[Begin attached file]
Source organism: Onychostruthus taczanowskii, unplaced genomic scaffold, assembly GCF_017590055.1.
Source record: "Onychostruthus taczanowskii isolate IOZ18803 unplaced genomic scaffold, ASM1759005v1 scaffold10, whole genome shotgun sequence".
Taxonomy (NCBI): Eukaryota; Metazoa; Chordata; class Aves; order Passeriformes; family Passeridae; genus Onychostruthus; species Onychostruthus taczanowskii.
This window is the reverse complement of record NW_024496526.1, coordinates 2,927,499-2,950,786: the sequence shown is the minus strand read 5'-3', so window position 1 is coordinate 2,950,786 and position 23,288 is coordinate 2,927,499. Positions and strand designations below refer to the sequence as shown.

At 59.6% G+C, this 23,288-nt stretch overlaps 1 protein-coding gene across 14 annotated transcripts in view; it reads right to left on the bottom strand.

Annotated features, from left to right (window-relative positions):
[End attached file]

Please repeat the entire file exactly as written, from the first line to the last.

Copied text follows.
Source organism: Onychostruthus taczanowskii, unplaced genomic scaffold, assembly GCF_017590055.1.
Source record: "Onychostruthus taczanowskii isolate IOZ18803 unplaced genomic scaffold, ASM1759005v1 scaffold10, whole genome shotgun sequence".
Taxonomy (NCBI): Eukaryota; Metazoa; Chordata; class Aves; order Passeriformes; family Passeridae; genus Onychostruthus; species Onychostruthus taczanowskii.
This window is the reverse complement of record NW_024496526.1, coordinates 2,927,499-2,950,786: the sequence shown is the minus strand read 5'-3', so window position 1 is coordinate 2,950,786 and position 23,288 is coordinate 2,927,499. Positions and strand designations below refer to the sequence as shown.

At 59.6% G+C, this 23,288-nt stretch overlaps 1 protein-coding gene across 14 annotated transcripts in view; it reads right to left on the bottom strand.

Annotated features, from left to right (window-relative positions):